by the pelagic (?) mudstones which have a slightly higher clay content and porosity.

Fine-grained turbidite cycles (Figure 4B) reflect the influx of fine-grained turbidites into the basin. The base of each
cycle is comprised of a relatively thick package of thin, alternating dark-to-light-colored clay laminations. A thin, bed
of diagenetic dolostone, that is commonly greenish in color, occurs at the top of these fine-grained turbidite flows. A
thin bed of siliceous, hemipelagic mudstones cap this cycle indicating a return to background sedimentation. The
lighter-colored portions of these cycles typically have very low total organic carbon (TOC) and very high clay content,
porosities, and water saturations. There is a dramatic increase in TOC and decrease in clay content, porosity, and water
saturation in the overlying, darker-colored siliceous mudstones.

Debrite cycles (Figure 4C) represent collapse of the adjacent carbonate platform. The base of these cycles is commonly
scoured and comprised of varying abundances of large lime mudstone to grainstone rock fragments and abraded
fragments of fusulinid foraminifers, sponge spicules, bivalves, brachiopods, echinoderms, and bryozoans in a
mudstone matrix. Very little carbonate (stain in thin section) is observed within the mudstone matrix. The debrite is
abruptly overlain by dark-colored, siliceous mudstones that indicate a return to background sedimentation. Debrites
have low TOC, low clay content, low porosity, and low water saturation. There is a marked increase in TOC, clay
content, porosity, and water saturations at the tops of these cycles during background sedimentation.
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Calciturbidite cycles (Figure 4D) were deposited during periods when carbonate material from the adjacent platform
is being brought into the basin. Cycle bases are typically erosional. A coarse-grained skeletal calcirudite occurs at the
base of most cycles and fines-upward into a skeletal fragment-rich marlstone to argillaceous limestone. The influx of
carbonate material is the most abundant in the Wolfcamp A. The calcite content of these two facies is very high and
the clay content is very low. The marlstone to argillaceous limestone grade upward into siliceous mudstones deposited
during background sedimentation. Porosity and water saturation tend to be low when carbonate content is high.

Figure 4. Idealized cycles observed in this study of the Wolfcamp Formation with integration of data from core
descriptions, petrographic analysis, scanning electron microscope (SEM) imaging, and rock properties. A) Distal
turbidite/hemipelagic cycle. B) Fine-grained turbidite cycle. C) Debrite cycle. D) Calci-turbidite cycle.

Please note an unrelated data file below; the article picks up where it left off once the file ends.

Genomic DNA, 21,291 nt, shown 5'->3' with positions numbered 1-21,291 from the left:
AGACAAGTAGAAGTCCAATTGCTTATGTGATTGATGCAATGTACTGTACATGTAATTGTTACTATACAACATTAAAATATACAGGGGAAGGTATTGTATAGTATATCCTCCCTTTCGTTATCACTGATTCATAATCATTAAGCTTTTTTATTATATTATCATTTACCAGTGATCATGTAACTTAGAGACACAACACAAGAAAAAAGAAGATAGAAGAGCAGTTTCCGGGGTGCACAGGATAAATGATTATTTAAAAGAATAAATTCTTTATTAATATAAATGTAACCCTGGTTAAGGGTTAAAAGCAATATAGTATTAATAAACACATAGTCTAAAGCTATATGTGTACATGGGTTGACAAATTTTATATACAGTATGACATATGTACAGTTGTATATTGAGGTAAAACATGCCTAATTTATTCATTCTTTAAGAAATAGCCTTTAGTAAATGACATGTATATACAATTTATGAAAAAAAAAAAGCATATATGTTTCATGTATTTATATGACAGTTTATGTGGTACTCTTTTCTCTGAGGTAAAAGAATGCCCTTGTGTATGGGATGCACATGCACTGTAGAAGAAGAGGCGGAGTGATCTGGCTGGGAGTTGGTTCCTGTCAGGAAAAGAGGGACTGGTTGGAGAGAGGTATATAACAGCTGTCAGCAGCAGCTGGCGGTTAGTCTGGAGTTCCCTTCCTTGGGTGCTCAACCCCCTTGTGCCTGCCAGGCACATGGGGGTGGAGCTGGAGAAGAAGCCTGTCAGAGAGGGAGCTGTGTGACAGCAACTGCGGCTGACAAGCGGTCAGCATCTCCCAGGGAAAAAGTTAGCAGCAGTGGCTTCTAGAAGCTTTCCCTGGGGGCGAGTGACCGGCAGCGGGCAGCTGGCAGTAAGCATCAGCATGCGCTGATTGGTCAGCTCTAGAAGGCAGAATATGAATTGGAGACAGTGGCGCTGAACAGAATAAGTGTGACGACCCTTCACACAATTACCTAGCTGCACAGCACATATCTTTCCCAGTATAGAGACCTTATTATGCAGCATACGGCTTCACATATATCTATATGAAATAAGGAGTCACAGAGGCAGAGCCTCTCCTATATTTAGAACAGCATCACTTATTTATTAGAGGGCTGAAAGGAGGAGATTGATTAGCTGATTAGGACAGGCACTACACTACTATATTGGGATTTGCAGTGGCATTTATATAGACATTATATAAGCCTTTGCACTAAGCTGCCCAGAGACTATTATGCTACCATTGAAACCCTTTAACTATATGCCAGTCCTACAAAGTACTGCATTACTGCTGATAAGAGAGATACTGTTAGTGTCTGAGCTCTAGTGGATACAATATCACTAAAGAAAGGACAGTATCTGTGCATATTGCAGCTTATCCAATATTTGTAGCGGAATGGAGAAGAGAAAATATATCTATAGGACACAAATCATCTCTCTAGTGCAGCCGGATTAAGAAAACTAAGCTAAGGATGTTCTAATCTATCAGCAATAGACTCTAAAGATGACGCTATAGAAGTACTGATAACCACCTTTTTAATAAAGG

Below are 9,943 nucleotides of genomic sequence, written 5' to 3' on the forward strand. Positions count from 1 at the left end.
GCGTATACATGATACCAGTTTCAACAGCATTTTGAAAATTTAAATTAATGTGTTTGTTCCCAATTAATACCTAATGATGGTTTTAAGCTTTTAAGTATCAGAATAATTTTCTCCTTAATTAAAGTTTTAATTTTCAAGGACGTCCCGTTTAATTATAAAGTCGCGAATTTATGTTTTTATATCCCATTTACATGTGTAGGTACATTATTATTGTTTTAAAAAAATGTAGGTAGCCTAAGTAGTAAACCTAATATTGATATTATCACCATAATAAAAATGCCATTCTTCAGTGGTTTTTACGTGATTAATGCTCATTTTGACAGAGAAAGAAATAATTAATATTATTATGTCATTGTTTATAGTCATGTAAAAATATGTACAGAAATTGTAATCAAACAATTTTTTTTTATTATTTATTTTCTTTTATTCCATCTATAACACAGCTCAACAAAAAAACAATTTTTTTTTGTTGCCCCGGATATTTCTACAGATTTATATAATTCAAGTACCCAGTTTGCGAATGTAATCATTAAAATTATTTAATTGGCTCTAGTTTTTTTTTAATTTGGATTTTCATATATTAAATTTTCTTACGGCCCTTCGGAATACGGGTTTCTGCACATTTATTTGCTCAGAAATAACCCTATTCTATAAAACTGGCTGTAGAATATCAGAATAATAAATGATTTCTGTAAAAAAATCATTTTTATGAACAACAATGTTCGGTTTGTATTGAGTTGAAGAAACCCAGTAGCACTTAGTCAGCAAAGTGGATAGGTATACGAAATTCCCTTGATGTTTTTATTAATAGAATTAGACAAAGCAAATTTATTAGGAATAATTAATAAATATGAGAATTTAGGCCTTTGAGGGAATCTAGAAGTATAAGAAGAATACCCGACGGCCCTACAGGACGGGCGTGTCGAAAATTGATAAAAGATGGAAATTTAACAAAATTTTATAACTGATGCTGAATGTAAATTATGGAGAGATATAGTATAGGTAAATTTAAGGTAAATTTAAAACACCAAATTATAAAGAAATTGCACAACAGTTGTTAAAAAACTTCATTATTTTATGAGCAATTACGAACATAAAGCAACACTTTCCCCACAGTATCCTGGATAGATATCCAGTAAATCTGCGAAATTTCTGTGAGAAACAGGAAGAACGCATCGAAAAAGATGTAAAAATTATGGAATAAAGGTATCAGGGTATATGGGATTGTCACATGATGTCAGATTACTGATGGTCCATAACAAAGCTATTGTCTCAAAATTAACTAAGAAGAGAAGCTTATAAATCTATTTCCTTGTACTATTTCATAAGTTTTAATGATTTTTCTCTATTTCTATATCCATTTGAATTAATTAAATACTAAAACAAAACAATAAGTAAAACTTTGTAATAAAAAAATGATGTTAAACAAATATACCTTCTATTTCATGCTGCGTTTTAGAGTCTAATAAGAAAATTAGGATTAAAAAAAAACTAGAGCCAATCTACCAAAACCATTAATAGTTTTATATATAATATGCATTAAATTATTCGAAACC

Sequence Stratigraphy

A sequence stratigraphic framework forms the backbone for the integration of datasets and the understanding of how
Wolfcamp rock properties change both geographically and through time to drive exploration and development
decisions. Defining a sequence stratigraphic framework in distal, fine-grained marine rocks is often difficult because
changes in accommodation space are subtle and not as obvious as the nearshore and paralic realms (Bohacs and
Schwalbach, 1992). The following assumptions were used to define our sequence stratigraphic framework:

• Fine-grained turbidites occur near sequence boundaries in the Wolfcamp B.

• Debrites tend to occur above the sequence boundary that separates the Wolfcamp A and B, which represents
the initial flooding and collapse of the adjacent carbonate margin.
• Distal turbidites/hemipelagics tend to have minimal carbonate input and occur at a higher frequency near
maximum flooding.
• Calciturbidites represent material being washed from the carbonate platform during the Wolfcamp A. An
increase in the frequency of calciturbidites occur during highstand systems tracts (HST, Mazzullo, 1998;
Montgomery, 1996; Schlager et al., 1994).

Using these assumptions at a regional scale in the central Delaware Basin, the Middle Wolfcamp A through the
Wolfcamp B can be subdivided into at least 5 sequences (Figure 5). Keep in mind that relative sea level may be higher
or lower during deposition of some sequences when compared to others. Per the assumptions above, Fine-grained
turbidites occur near the sequence boundaries at the top of Sequences 2, 3, and 4 in the two studied cores. Debrites
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occur in the TST of Sequences 2 and 5. Debrites only occur in these two sequences because sea level was relatively
lower than Sequences 1, 3, and 4. Thin, relatively infrequent calciturbidites occur in the TST and HST of most